When it was the time of the actual birth, she was struggling because her pelvis was too small. She went through a 2 hour struggle, and the doctor finally decided they needed to go with a c-section. But before that, they tried an episiotomy and were able to deliver. In hindsight, Heidi wondered about having gone with the episiotomy earlier, but was glad that she tried without giving up right away. (Even if she failed to prevent that procedure.) She was glad that the episiotomy worked and she was able to avoid the c-section. In addition, she was thrilled to have a son with red hair. The 22 hours was worth it for a beautiful son…to which Jeff concurs.
Working with an Interpreter
Heidi and Jeff describe the process they went through in choosing an interpreter and in having an interpreter as part of the team for their labor and delivery. (6:10)
They had the same interpreter throughout the process. In their discussion between themselves, Heidi and Jeff wanted to find someone with whom they felt comfortable. They asked for input from the larger community about interpreters involved in other birth experiences. They didn’t want the interpreter to be a distraction from the process for them, but wanted someone who knew what they were doing.
The interpreter they decided on was good with the midwife, and familiar with the terminology. The interpreter and midwife were there the entire time and gave lots of support through the tough times. Heidi noted that because it was Jeff’s first time, he was a little unsure at times. It was very important for them to feel comfortable with the interpreter. They had a back-up interpreter ready in case, but they were glad the interpreter they had worked with (and who had the background) was able to be there. She actually stayed for the full 22 hours.
Jeff felt the consistency from day 1 was very beneficial. They were able to call her when they went into the hospital, and she came. When Jeff and Heidi slept, the interpreter also slept. Before labor actually started, the three of them had discussed roles as part of a team effort. The focus was on flexibility, not strict adherence to the code of ethics. So, they had discussed possibilities beforehand. The comfort they gained from these discussions really made it all go smoothly.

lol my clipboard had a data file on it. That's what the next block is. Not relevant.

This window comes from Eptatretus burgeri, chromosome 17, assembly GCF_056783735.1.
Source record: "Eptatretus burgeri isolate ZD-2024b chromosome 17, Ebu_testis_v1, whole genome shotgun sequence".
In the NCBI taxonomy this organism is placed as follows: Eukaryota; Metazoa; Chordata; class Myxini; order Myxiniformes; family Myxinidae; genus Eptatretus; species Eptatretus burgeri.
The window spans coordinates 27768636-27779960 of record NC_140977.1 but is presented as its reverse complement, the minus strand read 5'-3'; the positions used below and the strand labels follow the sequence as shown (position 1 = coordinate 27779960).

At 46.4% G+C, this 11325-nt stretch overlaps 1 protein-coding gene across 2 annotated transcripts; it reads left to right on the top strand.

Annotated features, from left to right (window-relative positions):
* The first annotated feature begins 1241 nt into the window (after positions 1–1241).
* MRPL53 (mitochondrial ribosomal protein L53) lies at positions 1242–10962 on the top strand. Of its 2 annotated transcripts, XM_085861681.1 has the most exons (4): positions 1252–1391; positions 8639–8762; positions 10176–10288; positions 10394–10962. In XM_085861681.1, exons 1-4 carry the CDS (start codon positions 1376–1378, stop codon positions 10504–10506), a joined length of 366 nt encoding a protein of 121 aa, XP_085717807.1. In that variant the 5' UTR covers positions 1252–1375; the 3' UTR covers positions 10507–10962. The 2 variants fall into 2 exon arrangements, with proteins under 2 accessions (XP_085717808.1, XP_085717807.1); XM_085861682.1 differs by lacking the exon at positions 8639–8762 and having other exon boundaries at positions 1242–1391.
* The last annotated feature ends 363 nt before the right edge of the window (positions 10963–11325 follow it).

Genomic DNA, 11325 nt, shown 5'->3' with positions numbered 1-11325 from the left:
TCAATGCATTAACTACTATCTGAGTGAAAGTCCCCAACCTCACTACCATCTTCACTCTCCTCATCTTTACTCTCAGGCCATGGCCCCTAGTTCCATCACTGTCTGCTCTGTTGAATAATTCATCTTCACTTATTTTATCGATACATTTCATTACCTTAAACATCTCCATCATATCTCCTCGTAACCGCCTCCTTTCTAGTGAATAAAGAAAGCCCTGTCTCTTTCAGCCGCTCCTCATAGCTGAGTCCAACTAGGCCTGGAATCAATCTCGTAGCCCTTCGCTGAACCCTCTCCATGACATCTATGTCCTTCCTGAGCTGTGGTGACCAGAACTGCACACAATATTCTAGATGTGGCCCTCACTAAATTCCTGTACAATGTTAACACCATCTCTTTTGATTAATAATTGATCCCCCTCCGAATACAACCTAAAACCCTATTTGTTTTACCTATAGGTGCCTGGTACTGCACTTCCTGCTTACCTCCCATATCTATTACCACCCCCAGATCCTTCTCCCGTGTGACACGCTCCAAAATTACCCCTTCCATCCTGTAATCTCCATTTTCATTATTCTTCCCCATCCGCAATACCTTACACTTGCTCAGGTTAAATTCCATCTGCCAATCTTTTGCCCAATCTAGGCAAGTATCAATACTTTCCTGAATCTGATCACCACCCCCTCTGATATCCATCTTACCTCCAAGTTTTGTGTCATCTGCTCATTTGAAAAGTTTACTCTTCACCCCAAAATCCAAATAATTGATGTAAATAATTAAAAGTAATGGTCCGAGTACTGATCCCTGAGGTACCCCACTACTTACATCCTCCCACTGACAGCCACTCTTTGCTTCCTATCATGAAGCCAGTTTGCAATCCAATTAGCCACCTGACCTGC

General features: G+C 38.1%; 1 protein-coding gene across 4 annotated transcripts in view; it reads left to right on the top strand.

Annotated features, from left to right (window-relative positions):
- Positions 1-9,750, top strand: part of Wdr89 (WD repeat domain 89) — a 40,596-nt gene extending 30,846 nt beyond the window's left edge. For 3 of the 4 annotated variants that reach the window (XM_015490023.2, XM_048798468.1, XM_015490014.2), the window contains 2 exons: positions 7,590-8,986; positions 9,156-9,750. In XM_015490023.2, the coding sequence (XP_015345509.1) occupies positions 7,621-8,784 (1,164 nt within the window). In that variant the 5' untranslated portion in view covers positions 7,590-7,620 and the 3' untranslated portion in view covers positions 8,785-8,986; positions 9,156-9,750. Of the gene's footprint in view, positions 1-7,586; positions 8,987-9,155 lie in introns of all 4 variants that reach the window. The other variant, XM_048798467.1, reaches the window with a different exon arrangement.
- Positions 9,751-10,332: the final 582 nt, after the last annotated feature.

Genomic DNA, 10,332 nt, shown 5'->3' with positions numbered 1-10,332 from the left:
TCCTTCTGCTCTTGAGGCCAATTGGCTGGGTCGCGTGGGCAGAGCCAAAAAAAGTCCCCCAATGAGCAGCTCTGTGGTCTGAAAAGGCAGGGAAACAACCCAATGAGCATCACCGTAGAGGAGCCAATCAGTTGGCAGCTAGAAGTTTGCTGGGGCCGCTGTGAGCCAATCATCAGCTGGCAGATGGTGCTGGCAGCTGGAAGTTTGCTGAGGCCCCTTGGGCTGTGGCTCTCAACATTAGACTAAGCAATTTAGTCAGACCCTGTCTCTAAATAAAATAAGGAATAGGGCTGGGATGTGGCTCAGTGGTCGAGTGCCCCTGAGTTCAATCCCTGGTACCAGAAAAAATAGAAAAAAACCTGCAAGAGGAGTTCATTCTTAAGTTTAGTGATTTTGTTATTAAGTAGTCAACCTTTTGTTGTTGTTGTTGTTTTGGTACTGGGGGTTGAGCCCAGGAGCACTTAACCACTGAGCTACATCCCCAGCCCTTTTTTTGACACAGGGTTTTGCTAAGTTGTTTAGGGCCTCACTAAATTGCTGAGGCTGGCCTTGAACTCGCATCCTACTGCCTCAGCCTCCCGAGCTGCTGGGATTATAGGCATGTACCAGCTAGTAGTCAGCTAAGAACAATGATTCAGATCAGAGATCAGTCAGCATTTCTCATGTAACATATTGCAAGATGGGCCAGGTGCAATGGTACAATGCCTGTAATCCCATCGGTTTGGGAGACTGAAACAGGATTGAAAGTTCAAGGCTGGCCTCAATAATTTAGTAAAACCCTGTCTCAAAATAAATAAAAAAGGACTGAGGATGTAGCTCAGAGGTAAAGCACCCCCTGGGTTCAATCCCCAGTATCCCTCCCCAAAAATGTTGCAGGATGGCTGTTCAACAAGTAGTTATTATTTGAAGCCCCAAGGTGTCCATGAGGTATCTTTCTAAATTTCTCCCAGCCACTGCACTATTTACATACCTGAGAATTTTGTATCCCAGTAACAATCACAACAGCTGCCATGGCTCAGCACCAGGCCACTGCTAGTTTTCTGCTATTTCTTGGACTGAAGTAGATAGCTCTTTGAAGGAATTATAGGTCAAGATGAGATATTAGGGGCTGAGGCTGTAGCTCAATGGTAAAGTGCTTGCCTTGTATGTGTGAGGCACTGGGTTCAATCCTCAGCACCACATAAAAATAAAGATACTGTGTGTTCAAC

It was also important that the interpreter knew the terminology, or was able to ask for repetition or how to spell something. The doctors often didn’t know how to spell it, and it turned into a humorous situation. But one in which Jeff and Heidi were able to learn a lot about medicines and what they were used for. Jeff wanted to know more than just the names of drugs, but how they would affect Heidi. Heidi really felt like the experience was equal to what any other couple would have, which meant that the interpreter’s work was really successful. Jeff also shared that the interpreter shared a lot from her own experience of having two children, and that was beneficial.
On a Hearing or a Deaf Child
Heidi and Jeff talk about their considerations (or lack thereof) on whether their child would be Deaf. (1:57)
Coming from a Deaf family, Heidi had been thinking about whether or not her child would be Deaf. When the doctor reported that her son passed the hearing screening, she was a little disappointed. She had mostly thought he would be Deaf, given her family history and her siblings having Deaf children. She was glad that the doctor was very supportive—not being matter of fact about the child being able to hear, but presenting many different scenarios that the child could become Deaf later.
It was new for Heidi and her family to have a member who could hear. She didn’t want to force him to be fully immersed in the Deaf world, but wanted him to get the best of both worlds. The family had many questions about what types of gifts to get. Heidi suggested things related to music and sound. Through it all, it is going fine.
Jeff really didn’t think much about whether the child would be Deaf or not…or even about gender. In the excitement of the delivery, he forgot to even notice the gender of his child, and only really saw it when Heidi told him their child was a boy.